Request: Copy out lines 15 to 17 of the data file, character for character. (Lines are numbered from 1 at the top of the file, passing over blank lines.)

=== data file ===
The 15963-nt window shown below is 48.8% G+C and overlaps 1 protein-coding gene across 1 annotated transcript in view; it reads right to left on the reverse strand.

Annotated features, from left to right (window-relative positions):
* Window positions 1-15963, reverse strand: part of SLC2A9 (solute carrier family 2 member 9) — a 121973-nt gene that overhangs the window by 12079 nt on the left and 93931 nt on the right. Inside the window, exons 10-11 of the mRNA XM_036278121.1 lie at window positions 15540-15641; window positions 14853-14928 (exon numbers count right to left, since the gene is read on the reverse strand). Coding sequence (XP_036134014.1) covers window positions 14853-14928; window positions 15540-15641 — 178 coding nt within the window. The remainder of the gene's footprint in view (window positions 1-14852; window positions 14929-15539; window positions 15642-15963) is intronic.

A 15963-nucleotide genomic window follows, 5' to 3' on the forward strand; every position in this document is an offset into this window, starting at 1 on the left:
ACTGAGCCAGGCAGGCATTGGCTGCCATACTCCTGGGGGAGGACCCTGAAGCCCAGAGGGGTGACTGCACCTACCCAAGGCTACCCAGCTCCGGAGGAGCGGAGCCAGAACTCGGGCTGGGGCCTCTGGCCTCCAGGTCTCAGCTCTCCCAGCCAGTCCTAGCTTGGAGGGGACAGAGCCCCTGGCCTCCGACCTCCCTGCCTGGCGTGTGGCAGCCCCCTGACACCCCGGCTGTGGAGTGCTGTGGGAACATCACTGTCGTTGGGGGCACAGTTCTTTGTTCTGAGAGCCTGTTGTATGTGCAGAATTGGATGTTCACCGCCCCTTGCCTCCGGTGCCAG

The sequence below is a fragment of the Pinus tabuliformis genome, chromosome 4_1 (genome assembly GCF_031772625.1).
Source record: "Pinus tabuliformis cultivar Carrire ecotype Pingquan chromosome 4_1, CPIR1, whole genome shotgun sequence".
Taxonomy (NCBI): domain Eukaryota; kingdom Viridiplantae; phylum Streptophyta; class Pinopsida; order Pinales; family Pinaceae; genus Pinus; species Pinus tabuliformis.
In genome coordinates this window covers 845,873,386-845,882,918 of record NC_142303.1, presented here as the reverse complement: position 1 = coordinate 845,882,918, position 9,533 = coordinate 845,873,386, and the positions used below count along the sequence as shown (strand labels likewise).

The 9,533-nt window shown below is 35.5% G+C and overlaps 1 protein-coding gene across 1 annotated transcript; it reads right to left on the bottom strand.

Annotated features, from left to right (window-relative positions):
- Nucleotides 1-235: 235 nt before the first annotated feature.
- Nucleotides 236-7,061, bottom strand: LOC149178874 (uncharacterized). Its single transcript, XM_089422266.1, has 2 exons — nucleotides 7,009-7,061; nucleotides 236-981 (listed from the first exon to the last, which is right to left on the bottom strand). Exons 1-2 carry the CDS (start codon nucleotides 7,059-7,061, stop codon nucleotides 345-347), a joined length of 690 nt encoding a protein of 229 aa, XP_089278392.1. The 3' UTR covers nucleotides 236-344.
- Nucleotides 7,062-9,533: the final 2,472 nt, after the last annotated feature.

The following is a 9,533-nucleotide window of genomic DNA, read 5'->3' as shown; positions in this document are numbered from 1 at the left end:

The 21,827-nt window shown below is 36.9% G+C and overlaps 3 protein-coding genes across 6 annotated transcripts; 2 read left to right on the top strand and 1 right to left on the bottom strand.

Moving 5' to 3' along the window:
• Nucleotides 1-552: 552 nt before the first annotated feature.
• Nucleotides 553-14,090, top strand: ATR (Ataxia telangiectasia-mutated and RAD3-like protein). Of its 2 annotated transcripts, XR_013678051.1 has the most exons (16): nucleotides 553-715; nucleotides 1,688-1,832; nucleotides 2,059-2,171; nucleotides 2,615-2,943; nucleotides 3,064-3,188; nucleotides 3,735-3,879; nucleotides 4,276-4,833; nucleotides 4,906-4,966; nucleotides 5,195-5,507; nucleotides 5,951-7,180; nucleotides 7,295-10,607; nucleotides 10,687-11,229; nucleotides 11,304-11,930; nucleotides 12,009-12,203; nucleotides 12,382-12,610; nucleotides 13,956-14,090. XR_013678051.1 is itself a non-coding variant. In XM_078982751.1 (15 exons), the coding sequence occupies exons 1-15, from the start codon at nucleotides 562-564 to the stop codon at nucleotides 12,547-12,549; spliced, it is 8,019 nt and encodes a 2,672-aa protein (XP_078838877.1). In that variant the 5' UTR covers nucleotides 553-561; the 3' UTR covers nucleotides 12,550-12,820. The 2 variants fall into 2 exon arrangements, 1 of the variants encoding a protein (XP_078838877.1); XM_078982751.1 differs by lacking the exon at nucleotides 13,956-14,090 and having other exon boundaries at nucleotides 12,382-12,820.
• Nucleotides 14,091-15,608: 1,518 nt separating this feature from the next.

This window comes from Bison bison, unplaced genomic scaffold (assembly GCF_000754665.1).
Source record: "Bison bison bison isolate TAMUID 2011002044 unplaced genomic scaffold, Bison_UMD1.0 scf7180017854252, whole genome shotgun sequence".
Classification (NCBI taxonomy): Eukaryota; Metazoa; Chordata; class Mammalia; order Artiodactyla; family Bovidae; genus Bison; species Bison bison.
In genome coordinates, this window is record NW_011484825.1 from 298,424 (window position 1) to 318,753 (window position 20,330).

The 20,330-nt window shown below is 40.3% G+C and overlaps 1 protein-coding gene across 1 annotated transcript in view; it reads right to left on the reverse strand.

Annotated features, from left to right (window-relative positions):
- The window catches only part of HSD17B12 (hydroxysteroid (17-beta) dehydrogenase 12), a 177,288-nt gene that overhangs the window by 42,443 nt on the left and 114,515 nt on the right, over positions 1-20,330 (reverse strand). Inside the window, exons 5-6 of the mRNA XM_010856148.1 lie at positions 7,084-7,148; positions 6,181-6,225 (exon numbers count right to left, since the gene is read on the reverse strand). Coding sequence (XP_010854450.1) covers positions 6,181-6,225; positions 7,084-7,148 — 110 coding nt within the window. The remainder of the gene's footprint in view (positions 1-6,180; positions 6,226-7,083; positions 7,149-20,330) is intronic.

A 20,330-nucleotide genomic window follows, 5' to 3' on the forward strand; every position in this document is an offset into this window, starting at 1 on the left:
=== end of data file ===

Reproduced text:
The following is a 9,533-nucleotide window of genomic DNA, read 5'->3' as shown; positions in this document are numbered from 1 at the left end:

The 21,827-nt window shown below is 36.9% G+C and overlaps 3 protein-coding genes across 6 annotated transcripts; 2 read left to right on the top strand and 1 right to left on the bottom strand.

Moving 5' to 3' along the window: